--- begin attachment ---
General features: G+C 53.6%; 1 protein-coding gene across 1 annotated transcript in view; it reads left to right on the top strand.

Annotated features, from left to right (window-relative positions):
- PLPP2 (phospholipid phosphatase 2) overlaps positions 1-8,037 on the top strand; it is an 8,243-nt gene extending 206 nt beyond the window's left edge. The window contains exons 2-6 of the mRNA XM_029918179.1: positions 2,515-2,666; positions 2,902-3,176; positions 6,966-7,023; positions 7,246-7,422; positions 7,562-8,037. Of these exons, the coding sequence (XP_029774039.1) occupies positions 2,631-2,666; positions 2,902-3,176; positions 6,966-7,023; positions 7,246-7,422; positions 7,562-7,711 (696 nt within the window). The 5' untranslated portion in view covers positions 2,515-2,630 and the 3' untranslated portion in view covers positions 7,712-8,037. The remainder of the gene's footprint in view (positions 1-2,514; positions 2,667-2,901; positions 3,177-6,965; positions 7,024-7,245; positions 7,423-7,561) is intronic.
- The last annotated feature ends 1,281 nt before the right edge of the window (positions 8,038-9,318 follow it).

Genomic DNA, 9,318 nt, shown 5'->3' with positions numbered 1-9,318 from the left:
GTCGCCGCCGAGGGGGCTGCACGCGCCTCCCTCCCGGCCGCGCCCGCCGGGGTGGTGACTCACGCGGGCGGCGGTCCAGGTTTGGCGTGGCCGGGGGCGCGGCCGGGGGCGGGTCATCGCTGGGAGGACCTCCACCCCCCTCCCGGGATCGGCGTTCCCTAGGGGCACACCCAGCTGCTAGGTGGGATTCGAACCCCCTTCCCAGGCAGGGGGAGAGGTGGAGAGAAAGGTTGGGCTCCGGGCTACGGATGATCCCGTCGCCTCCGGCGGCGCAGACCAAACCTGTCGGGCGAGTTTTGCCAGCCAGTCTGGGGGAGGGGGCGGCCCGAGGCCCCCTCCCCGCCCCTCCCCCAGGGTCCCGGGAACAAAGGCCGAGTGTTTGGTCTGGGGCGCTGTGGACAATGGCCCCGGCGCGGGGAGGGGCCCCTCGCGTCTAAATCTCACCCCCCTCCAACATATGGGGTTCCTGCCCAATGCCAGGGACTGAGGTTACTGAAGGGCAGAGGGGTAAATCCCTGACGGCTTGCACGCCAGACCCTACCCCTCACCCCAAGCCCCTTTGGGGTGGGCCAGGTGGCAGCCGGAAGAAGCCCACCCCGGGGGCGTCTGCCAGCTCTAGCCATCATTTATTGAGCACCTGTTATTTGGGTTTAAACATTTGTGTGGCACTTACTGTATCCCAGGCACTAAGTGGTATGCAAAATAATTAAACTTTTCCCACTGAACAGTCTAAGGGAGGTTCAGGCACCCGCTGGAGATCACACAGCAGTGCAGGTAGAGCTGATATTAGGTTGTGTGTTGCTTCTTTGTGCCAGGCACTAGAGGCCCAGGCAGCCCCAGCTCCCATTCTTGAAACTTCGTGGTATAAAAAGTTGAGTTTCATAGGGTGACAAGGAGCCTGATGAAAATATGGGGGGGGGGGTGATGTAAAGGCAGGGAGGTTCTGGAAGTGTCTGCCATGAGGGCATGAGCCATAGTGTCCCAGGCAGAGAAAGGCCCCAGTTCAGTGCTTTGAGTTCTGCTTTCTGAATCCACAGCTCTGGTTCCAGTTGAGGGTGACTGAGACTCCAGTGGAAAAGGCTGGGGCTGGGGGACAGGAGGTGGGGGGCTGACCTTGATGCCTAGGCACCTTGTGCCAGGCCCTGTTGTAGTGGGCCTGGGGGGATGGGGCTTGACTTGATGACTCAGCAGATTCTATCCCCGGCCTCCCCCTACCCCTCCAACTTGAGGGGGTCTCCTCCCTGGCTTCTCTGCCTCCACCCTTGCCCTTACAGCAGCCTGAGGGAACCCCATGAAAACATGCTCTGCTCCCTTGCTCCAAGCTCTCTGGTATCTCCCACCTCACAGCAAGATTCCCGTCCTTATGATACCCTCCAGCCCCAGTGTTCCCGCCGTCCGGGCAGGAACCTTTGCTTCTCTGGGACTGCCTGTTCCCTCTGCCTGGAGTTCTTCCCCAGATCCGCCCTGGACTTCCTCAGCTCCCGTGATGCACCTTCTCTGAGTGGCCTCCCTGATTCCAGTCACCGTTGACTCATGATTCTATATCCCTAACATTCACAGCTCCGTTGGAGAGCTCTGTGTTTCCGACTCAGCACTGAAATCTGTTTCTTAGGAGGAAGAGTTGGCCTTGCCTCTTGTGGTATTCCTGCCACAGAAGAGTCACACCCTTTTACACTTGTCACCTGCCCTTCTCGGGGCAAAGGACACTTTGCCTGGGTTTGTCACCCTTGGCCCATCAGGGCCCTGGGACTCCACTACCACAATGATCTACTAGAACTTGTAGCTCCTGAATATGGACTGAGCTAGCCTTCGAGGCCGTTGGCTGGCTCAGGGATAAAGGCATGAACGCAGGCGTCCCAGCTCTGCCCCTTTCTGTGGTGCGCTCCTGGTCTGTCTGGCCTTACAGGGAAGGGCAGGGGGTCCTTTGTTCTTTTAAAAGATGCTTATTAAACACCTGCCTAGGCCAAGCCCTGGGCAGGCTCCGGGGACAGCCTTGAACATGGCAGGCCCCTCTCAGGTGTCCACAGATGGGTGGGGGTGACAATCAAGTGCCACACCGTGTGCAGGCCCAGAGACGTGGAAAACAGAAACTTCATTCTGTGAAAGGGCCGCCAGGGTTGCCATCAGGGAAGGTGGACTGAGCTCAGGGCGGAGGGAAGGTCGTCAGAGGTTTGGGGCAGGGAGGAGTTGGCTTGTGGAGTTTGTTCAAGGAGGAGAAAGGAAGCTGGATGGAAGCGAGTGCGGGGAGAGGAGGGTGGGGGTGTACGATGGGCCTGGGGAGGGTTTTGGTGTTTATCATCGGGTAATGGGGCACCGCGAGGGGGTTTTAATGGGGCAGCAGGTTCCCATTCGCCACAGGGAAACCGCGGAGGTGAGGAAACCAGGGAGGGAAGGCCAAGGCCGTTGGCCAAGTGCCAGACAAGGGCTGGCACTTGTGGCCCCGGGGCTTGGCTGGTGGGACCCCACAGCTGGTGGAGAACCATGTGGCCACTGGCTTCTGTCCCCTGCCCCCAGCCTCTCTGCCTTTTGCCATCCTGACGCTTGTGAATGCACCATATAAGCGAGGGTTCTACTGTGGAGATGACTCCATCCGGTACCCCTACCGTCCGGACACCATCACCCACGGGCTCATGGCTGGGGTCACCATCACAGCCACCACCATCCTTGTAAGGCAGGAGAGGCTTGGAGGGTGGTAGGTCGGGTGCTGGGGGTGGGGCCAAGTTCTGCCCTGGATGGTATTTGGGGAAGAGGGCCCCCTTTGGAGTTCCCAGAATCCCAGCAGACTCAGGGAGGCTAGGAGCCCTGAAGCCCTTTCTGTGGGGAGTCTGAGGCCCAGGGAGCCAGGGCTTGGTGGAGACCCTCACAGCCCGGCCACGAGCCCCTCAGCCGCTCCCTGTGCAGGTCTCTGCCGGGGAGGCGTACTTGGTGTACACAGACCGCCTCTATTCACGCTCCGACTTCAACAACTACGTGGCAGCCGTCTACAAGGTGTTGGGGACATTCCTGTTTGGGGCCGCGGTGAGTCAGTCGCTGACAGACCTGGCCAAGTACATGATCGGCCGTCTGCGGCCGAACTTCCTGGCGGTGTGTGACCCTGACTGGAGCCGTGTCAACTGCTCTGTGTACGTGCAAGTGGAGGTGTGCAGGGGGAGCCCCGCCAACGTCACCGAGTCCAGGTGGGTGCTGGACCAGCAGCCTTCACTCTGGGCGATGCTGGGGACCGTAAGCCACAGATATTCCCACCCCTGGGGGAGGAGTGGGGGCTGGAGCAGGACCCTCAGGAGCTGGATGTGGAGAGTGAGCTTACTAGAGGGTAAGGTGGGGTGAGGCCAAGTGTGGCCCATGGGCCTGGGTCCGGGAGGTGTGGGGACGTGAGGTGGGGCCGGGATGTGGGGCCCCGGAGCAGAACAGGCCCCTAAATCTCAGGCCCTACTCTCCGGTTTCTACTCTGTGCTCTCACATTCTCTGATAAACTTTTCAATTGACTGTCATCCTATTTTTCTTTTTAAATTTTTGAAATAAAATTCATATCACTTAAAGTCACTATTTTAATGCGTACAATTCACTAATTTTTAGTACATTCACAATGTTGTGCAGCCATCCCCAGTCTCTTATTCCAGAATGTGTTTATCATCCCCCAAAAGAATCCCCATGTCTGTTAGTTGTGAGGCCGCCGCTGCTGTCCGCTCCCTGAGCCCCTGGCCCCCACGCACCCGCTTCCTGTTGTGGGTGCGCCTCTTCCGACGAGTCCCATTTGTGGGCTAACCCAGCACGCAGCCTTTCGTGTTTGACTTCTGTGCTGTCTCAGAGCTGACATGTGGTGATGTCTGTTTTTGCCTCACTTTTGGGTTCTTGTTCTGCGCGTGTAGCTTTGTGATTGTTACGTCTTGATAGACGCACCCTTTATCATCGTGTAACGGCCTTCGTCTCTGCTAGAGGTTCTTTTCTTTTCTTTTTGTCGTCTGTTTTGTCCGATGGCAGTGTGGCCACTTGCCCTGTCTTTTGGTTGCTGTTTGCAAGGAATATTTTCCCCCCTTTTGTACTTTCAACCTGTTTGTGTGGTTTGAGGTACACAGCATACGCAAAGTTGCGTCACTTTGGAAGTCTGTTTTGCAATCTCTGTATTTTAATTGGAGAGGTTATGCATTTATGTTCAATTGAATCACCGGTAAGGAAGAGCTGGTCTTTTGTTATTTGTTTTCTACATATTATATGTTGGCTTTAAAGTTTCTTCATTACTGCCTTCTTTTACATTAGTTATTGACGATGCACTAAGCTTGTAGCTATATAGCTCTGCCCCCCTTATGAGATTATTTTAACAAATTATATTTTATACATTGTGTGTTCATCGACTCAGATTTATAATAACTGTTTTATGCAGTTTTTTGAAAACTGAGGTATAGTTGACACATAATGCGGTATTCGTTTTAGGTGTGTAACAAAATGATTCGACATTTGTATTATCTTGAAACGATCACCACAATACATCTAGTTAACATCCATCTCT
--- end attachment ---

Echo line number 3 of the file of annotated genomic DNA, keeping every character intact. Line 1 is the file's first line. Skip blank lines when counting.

- PLPP2 (phospholipid phosphatase 2) overlaps positions 1-8,037 on the top strand; it is an 8,243-nt gene extending 206 nt beyond the window's left edge. The window contains exons 2-6 of the mRNA XM_029918179.1: positions 2,515-2,666; positions 2,902-3,176; positions 6,966-7,023; positions 7,246-7,422; positions 7,562-8,037. Of these exons, the coding sequence (XP_029774039.1) occupies positions 2,631-2,666; positions 2,902-3,176; positions 6,966-7,023; positions 7,246-7,422; positions 7,562-7,711 (696 nt within the window). The 5' untranslated portion in view covers positions 2,515-2,630 and the 3' untranslated portion in view covers positions 7,712-8,037. The remainder of the gene's footprint in view (positions 1-2,514; positions 2,667-2,901; positions 3,177-6,965; positions 7,024-7,245; positions 7,423-7,561) is intronic.